“It is not on my own account I wish for more; but I cannot bear to be the means of injuring my dear Morland, making him sit down upon an income hardly enough to find one in the common necessaries of life. For myself, it is nothing; I never think of myself.”
“I know you never do, my dear; and you will always find your reward in the affection it makes everybody feel for you. There never was a young woman so beloved as you are by everybody that knows you; and I dare say when Mr. Morland sees you, my dear child — but do not let us distress our dear Catherine by talking of such things. Mr. Morland has behaved so very handsome, you know. I always heard he was a most excellent man; and you know, my dear, we are not to suppose but what, if you had had a suitable fortune, he would have come down with something more, for I am sure he must be a most liberal-minded man.”
“Nobody can think better of Mr. Morland than I do, I am sure. But everybody has their failing, you know, and everybody has a right to do what they like with their own money.”
“As to that, my sweet Catherine, there cannot be a doubt, and you know me well enough to be sure that a much smaller income would satisfy me. It is not the want of more money that makes me just at present a little out of spirits; I hate money; and if our union could take place now upon only fifty pounds a year, I should not have a wish unsatisfied. Ah! my Catherine, you have found me out. There’s the sting. The long, long, endless two years and half that are to pass before your brother can hold the living.”
“Yes, yes, my darling Isabella,”
“we perfectly see into your heart. You have no disguise. We perfectly understand the present vexation; and everybody must love you the better for such a noble honest affection.”
“Well, Eleanor, may I congratulate you on being successful in your application to your fair friend?”
“Well, proceed by all means. I know how much your heart is in it. My daughter, Miss Morland,”
“has been forming a very bold wish. We leave Bath, as she has perhaps told you, on Saturday se’nnight. A letter from my steward tells me that my presence is wanted at home; and being disappointed in my hope of seeing the Marquis of Longtown and General Courteney here, some of my very old friends, there is nothing to detain me longer in Bath. And could we carry our selfish point with you, we should leave it without a single regret. Can you, in short, be prevailed on to quit this scene of public triumph and oblige your friend Eleanor with your company in Gloucestershire? I am almost ashamed to make the request, though its presumption would certainly appear greater to every creature in Bath than yourself. Modesty such as yours — but not for the world would I pain it by open praise. If you can be induced to honour us with a visit, you will make us happy beyond expression. ‘Tis true, we can offer you nothing like the gaieties of this lively place; we can tempt you neither by amusement nor splendour, for our mode of living, as you see, is plain and unpretending; yet no endeavours shall be wanting on our side to make Northanger Abbey not wholly disagreeable.”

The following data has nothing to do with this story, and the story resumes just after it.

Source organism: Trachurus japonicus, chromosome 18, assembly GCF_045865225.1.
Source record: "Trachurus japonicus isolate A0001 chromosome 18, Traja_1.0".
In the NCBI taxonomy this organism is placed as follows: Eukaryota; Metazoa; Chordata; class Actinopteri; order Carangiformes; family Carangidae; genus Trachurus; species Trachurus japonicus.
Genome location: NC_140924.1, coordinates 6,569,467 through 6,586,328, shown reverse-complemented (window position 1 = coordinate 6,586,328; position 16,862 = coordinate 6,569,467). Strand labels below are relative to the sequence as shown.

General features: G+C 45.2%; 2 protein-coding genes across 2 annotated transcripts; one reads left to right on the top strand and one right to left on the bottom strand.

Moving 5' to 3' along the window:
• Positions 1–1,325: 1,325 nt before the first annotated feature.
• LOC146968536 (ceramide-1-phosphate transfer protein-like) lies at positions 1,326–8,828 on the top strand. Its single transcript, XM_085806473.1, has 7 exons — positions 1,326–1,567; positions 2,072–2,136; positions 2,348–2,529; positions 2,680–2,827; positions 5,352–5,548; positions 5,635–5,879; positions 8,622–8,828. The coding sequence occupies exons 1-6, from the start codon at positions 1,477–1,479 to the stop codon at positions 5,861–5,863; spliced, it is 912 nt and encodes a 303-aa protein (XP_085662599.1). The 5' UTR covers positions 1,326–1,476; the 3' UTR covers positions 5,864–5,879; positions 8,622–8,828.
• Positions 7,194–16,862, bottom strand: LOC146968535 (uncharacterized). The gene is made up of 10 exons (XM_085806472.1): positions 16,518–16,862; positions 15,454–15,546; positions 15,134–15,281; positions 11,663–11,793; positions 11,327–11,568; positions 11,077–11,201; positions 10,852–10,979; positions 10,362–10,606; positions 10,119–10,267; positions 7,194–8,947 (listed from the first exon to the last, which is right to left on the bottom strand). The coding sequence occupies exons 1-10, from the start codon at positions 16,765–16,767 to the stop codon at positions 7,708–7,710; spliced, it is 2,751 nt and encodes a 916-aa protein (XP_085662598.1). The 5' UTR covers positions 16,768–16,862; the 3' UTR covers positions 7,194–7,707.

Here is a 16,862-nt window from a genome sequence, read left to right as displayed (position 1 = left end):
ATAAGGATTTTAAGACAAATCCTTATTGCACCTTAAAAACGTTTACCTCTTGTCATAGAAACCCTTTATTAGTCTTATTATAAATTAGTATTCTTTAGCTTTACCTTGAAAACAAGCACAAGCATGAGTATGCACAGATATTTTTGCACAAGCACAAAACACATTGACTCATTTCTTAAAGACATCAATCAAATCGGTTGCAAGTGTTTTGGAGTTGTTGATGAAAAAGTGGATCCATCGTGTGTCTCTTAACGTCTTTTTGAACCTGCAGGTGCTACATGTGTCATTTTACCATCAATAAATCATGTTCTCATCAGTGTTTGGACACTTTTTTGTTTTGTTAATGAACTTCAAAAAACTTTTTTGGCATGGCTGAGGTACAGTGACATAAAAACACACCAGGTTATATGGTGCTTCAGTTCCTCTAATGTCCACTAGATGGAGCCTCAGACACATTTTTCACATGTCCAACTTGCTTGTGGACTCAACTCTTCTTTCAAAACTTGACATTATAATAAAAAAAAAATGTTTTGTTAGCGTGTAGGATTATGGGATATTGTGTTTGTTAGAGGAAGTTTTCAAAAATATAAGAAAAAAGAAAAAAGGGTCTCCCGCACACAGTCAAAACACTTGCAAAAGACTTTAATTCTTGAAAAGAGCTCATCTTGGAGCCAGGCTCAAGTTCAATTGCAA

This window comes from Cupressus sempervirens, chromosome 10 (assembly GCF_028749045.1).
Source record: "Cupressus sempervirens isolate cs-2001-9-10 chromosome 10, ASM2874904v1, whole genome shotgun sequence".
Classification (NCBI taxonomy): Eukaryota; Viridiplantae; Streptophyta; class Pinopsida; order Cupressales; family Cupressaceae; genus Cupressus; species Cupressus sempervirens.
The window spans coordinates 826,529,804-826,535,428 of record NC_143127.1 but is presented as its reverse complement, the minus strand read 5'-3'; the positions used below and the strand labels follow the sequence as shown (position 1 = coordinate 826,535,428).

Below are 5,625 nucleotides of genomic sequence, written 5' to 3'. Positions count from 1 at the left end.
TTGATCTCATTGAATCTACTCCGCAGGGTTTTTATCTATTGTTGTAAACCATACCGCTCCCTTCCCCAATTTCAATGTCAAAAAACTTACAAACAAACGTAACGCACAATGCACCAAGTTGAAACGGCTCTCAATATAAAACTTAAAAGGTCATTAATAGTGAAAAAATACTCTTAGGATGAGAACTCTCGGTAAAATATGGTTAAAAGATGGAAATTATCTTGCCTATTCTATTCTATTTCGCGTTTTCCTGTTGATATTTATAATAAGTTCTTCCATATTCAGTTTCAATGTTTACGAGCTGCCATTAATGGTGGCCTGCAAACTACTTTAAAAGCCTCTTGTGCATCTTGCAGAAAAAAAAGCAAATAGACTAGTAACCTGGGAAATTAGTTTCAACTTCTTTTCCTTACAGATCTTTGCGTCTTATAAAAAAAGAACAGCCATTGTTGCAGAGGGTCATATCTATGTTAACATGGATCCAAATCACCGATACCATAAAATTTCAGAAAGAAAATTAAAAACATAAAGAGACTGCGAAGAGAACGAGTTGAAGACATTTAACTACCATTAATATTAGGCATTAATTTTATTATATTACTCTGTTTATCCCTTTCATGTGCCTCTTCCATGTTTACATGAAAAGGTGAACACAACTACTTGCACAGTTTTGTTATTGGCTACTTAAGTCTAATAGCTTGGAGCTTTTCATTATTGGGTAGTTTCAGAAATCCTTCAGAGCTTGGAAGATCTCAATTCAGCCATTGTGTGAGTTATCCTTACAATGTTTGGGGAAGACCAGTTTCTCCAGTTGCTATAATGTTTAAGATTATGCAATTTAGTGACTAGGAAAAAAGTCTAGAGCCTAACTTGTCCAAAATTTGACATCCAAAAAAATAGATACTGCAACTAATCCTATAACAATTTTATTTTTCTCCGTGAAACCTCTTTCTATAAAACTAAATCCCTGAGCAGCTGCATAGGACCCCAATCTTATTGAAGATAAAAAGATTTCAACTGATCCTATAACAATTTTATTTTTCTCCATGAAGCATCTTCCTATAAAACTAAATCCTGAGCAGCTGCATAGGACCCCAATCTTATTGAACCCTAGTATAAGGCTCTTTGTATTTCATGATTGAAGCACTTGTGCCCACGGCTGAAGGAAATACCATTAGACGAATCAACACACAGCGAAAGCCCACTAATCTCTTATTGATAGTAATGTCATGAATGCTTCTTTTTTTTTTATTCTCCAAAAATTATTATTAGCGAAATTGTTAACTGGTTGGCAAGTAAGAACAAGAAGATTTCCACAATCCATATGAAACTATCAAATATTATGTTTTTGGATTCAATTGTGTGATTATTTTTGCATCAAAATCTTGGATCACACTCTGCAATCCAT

“Since they can consent to part with you,”
“we may expect philosophy from all the world.”
“Psha! My dear creature,”
“do not think me such a simpleton as to be always wanting to confine him to my elbow. It would be hideous to be always together; we should be the jest of the place. And so you are going to Northanger! I am amazingly glad of it. It is one of the finest old places in England, I understand. I shall depend upon a most particular description of it.”
“I am not looking for anybody. One’s eyes must be somewhere, and you know what a foolish trick I have of fixing mine, when my thoughts are an hundred miles off. I am amazingly absent; I believe I am the most absent creature in the world.
Tilney says
“Oh! Yes, and so I have. But here is a proof of what I was saying. My poor head, I had quite forgot it. Well, the thing is this: I have just had a letter from John; you can guess the contents.”
“My sweet love, do not be so abominably affected. What can he write about, but yourself? You know he is over head and ears in love with you.”
“Nay, my sweetest Catherine, this is being quite absurd! Modesty, and all that, is very well in its way, but really a little common honesty is sometimes quite as becoming. I have no idea of being so overstrained! It is fishing for compliments. His attentions were such as a child must have noticed. And
He says so in this letter, says that
and now
he wants me to
So it is in vain to affect ignorance.”